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Gerda's Equine Rescue: REDI Training Grant Report

How did this grant help your organization and the pets in your care?

This grant gave us a new perspective on how we screen our applicants and the requirements of what will make a good home. In the past, we've shied away from homes that had just a run-in or older barn, but this training really brought perspective that it is more about the love and care that the horse is getting than the fancy barn and fields.

It has also made us more aware of the need to see our community members who represent diverse groups in our community and to listen to them as to how we can best include others in our rescue and mission in a way that works for them.

We live in Vermont, which is 94.2% white, which really brings to the point that we need to actively seek out diverse groups in our area.

How many pets did this grant help?


Please provide a story of one or more specific pets this grant helped.

Dash is a retired standardbred who has been at GER for a few years now. He has DSL, a degenerative disease that does not make him a candidate for adoption.

Thanks to this grant, we rethought what life could look like for Dash. We had a wonderful offer for a home for Dash to be a companion and live in a field/run-in with another horse until it was his time.

Instead of us keeping him at GER through the summer, he was sent to foster care with a family that will love him through the end of his life and GER will cover the costs of his care.

Since we were able to find a home for Dash, we were able to recue another horse, Olive (second photo), from a feed lot. I’ve attached a before/after picture of her here (third and fourth photos).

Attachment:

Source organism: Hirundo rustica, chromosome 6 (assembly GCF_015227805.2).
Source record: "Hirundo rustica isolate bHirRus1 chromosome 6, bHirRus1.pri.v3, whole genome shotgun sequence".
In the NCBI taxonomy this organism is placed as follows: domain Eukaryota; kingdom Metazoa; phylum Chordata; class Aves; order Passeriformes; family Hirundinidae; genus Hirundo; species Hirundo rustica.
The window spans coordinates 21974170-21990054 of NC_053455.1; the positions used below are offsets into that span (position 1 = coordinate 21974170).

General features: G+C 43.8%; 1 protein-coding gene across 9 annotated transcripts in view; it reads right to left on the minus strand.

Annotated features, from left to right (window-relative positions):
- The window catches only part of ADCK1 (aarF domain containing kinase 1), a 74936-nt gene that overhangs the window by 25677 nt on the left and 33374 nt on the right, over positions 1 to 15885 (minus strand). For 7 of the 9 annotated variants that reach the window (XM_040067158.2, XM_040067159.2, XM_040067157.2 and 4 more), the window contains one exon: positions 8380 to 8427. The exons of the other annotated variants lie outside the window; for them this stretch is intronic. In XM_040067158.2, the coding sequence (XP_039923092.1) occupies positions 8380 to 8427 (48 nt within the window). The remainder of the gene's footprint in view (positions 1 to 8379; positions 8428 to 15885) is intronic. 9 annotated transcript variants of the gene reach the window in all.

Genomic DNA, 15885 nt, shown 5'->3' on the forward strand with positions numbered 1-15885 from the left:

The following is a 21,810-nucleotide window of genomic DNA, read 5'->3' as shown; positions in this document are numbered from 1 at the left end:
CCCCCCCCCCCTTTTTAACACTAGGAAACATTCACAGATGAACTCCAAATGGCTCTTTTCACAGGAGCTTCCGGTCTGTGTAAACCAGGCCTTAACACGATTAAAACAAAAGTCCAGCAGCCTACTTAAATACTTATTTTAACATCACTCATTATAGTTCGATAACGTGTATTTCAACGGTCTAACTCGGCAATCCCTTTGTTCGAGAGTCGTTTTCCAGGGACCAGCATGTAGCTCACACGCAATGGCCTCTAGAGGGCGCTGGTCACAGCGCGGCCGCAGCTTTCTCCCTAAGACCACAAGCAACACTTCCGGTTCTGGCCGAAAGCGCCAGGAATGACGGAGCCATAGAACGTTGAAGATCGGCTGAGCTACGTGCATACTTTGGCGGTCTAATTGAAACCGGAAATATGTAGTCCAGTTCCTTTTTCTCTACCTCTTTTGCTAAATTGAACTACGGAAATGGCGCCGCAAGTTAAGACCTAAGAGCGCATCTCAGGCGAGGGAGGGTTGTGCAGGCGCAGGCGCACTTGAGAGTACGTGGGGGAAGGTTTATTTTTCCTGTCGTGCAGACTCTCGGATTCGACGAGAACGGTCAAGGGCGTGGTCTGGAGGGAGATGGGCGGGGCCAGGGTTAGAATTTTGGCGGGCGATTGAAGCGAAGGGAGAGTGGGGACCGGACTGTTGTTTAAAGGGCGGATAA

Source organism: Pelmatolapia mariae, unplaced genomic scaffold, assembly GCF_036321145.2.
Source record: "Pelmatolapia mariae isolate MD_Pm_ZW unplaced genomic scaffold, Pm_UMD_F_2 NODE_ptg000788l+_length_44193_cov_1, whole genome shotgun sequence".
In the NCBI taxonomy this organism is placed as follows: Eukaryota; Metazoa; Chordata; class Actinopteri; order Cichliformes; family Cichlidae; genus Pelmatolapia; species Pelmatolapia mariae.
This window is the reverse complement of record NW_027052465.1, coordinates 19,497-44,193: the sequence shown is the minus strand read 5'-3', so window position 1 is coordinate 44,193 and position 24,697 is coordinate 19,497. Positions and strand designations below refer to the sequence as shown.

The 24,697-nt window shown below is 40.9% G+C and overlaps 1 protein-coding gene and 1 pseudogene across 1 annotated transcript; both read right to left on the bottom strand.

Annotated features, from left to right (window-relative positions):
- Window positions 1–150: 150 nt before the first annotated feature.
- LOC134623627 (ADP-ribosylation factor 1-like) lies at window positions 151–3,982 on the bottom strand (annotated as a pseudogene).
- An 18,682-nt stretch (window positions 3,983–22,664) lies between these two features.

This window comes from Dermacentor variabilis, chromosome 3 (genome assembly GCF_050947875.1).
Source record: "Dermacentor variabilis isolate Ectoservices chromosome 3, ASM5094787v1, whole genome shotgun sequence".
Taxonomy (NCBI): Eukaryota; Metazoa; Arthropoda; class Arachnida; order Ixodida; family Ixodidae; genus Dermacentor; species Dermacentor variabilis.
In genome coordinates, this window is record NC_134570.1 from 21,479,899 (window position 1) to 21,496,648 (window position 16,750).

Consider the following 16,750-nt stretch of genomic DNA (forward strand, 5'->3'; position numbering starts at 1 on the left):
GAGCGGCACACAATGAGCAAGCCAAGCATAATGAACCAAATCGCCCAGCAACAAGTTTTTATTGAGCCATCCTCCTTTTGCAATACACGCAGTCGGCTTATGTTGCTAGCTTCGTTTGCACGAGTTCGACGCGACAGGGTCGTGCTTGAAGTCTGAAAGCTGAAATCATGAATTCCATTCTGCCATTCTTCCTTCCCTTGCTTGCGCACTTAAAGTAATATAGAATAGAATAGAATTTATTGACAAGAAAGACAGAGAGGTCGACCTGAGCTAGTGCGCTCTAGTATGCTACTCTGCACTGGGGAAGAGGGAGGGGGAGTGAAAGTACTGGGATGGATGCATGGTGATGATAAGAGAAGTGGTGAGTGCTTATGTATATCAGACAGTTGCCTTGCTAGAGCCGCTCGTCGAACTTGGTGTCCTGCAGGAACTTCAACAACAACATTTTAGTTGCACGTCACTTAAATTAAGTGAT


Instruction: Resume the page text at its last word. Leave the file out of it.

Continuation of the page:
From Facebook, April 30, 2022: “TODAY OUR STB BOY DASH, WENT HOME WITH HIS LONG-TERM FOSTER, JILL! Dash has been with us for two years. The reason he has not found a home is due to advanced DLSD. He was a kill-pen horse, with this hereditary disease (degenerative suspensory ligament disease) which causes chronic suspensory ligament breakdown.

“This structure runs down the back of the cannon bone and attaches to the sesamoid bones. Without its support, the fetlock joints (most commonly the rear) drop below their normal angle, resulting in ligament breakdown, flexor-tendon injury, and osteoarthritis in the fetlock, hock, and stifle joints, lead to debilitating lameness. The disease is manageable but not curable.

“Today Dash struck his pot of gold. Jill needed a companion for her much-older horse, so Dash got his bags packed jumped on Jill’s trailer, never looked back, and here he is with his new-found buddy, both spending as much time as they have left peaceful, happy and safe.

“Our boy Dash on the left and his little buddy Mike (first photo) are pictured meeting for the first time. This is all every horse really needs and deserves to have: a friend!”

Further Reading